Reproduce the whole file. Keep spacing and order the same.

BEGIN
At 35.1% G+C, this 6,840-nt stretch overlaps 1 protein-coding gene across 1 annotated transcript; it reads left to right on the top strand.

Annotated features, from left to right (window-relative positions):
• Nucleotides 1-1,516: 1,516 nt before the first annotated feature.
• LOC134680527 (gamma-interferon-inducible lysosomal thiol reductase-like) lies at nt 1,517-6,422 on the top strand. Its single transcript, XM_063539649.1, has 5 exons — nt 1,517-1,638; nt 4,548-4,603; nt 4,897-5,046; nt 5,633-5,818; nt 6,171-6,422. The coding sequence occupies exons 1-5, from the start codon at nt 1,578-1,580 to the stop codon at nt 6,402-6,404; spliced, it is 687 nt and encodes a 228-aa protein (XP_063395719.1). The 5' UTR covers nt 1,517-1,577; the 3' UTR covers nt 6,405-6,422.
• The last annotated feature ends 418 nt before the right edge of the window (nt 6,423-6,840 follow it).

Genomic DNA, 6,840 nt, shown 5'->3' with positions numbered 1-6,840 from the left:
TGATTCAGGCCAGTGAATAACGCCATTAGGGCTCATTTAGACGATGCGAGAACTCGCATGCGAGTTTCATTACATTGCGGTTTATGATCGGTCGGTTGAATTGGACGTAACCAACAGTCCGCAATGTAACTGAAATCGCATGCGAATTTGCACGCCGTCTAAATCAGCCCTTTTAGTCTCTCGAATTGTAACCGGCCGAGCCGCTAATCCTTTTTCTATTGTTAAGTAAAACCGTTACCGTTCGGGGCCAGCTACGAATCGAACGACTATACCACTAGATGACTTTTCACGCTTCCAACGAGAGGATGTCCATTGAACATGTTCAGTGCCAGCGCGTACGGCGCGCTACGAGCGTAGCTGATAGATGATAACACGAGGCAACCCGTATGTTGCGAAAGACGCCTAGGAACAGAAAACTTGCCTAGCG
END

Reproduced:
At 35.1% G+C, this 6,840-nt stretch overlaps 1 protein-coding gene across 1 annotated transcript; it reads left to right on the top strand.

Annotated features, from left to right (window-relative positions):
• Nucleotides 1-1,516: 1,516 nt before the first annotated feature.
• LOC134680527 (gamma-interferon-inducible lysosomal thiol reductase-like) lies at nt 1,517-6,422 on the top strand. Its single transcript, XM_063539649.1, has 5 exons — nt 1,517-1,638; nt 4,548-4,603; nt 4,897-5,046; nt 5,633-5,818; nt 6,171-6,422. The coding sequence occupies exons 1-5, from the start codon at nt 1,578-1,580 to the stop codon at nt 6,402-6,404; spliced, it is 687 nt and encodes a 228-aa protein (XP_063395719.1). The 5' UTR covers nt 1,517-1,577; the 3' UTR covers nt 6,405-6,422.
• The last annotated feature ends 418 nt before the right edge of the window (nt 6,423-6,840 follow it).

Genomic DNA, 6,840 nt, shown 5'->3' with positions numbered 1-6,840 from the left:
TGATTCAGGCCAGTGAATAACGCCATTAGGGCTCATTTAGACGATGCGAGAACTCGCATGCGAGTTTCATTACATTGCGGTTTATGATCGGTCGGTTGAATTGGACGTAACCAACAGTCCGCAATGTAACTGAAATCGCATGCGAATTTGCACGCCGTCTAAATCAGCCCTTTTAGTCTCTCGAATTGTAACCGGCCGAGCCGCTAATCCTTTTTCTATTGTTAAGTAAAACCGTTACCGTTCGGGGCCAGCTACGAATCGAACGACTATACCACTAGATGACTTTTCACGCTTCCAACGAGAGGATGTCCATTGAACATGTTCAGTGCCAGCGCGTACGGCGCGCTACGAGCGTAGCTGATAGATGATAACACGAGGCAACCCGTATGTTGCGAAAGACGCCTAGGAACAGAAAACTTGCCTAGCG